In her small workspace, at home, the tools and beads and wires strewed the table. That’s when an Egyptian brass wire necklace caught my attention. I could not help but imagine pairing it up with a deep neck, long black gown. What a pretty sight it was!
Egyptian wire jewelry
Let’s delve more into the world of handmade Egyptian jewelry. Apoorva Karandikar, jewelry designer, founder/ owner of AVNI- Handmade Designer Jewelry, throws light on Egyptian wire jewelry, ahead of her workshop for the same.
Things you need
Egyptian wire jewelry that she makes is in dead soft brass or copper wire, of 20 gauge thickness. The necklaces are made of any of the two metal wires. However, the earrings are available either in plain metal wire designs or the combination of wire and colorful agates, especially in blues, reds, oranges, greens, and browns.
Minutiae of the craft
The brass and copper wires and the semiprecious stones are all easily available in the market. What follows in the craft is the crucial aspect of her skill in designing and creating the jewelry.
Apoorva Karandikar makes every jewel piece at home, without outsourcing any help in the making. With her three basic tools, she is set to put her imagination to work- viz. round nose pliers, jewelry pliers (also called flat nose or chin nose pliers), and a cutter. The pliers come handy in making the coils, and there is a jig which is used to make a cross pattern. She makes even the jewelry findings, viz. necklace clasp, and earring clasp, jump ring, etc. at home.
Twenty-seven-year-old Karandikar remarks, “Making such handmade jewelry takes time, so you need to be patient. I have the liberty to experiment with my techniques and designs.” You may miss the mark in your experimentation though. She admits that at times the intricate designs, however impressive they may look on paper, are not easy to execute.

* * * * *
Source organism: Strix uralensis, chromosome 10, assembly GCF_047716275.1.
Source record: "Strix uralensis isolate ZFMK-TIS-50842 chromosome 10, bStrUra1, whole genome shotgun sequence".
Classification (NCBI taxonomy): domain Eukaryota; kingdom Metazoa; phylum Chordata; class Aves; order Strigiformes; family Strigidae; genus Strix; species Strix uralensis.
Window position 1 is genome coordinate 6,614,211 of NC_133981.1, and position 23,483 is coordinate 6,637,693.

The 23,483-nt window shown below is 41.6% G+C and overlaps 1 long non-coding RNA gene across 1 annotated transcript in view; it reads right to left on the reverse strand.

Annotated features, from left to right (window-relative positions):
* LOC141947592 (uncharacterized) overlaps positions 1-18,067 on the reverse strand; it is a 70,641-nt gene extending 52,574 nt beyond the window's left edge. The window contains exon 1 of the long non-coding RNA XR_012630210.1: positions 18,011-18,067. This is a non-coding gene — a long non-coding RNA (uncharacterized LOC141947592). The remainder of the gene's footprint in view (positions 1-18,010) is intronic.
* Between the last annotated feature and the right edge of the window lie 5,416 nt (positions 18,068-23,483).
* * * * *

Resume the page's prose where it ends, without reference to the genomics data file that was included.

To make one necklace she takes nearly three days, working for about five hours at a stretch in a day.
She conducts two types of Egyptian wire jewelry making workshops- Basic Coiling and Jig. Like the name suggests, Basic Coiling workshop focuses on making wire coils. In Jig sessions, one can learn to make the cross pattern.
To make the workshops a more fruitful and exciting experience, she strictly takes only 10 participants per batch. Thus far in all her workshops, she has had people in the age group of 13 to 60. Like she puts it, “Anyone who is enthusiastic at heart, is welcome to my workshop. Even children who are able to handle the tools and other material can learn to make this jewelry.”
In each workshop, along with learning the techniques, each person gets to make five pendants, five earrings, and one necklace in Egyptian wire jewelry designs. Speaking of the figures, for one lightweight necklace you need as much as 42 wires, all cut equal in size, to make the coils. The more precise your work, the more beautiful the jewelry will look.
In Jig workshops, you can learn multiple cross patterns. A jig is an open frame used to shape jewelry items made out of wire. To your advantage, to help you continue with your interest in jewelry making, every participant can carry a jig back home.
A peek into history
Egyptian art is famous for its coil designs, found in ancient pottery there. However, no such trace is found in their jewelry. Back in those days, their jewelry saw more of representational pictures of gods.
With time, especially in Second Dynasty Egyptian wire jewelry, a new trend of metal wire designs set in. Spirals or coil design, which is seen across various cultures in the world, is one of the oldest forms of jewelry designing. You will find metal spirals in Sumerian necklaces, finger rings, and bracelets. So technically speaking, Egyptian Coil did not originate in Egypt. But over the years Egyptian coil has been hugely used in necklaces, earrings, bracelets, rings, etc.
Under her label AVNI, Karandikar has a variety of jewelry collections. Apart from Egyptian wire jewelry, there’s Wire Weaving, Wire Crochet, and Beaded Crochet. All the jewel pieces are pocket-friendly, priced in the range of Rs 200 to 1000.
Venue: Papertells, Shivaji Nagar
Date: January 6 – 7
Timing: 2.30 – 5.30 p.m.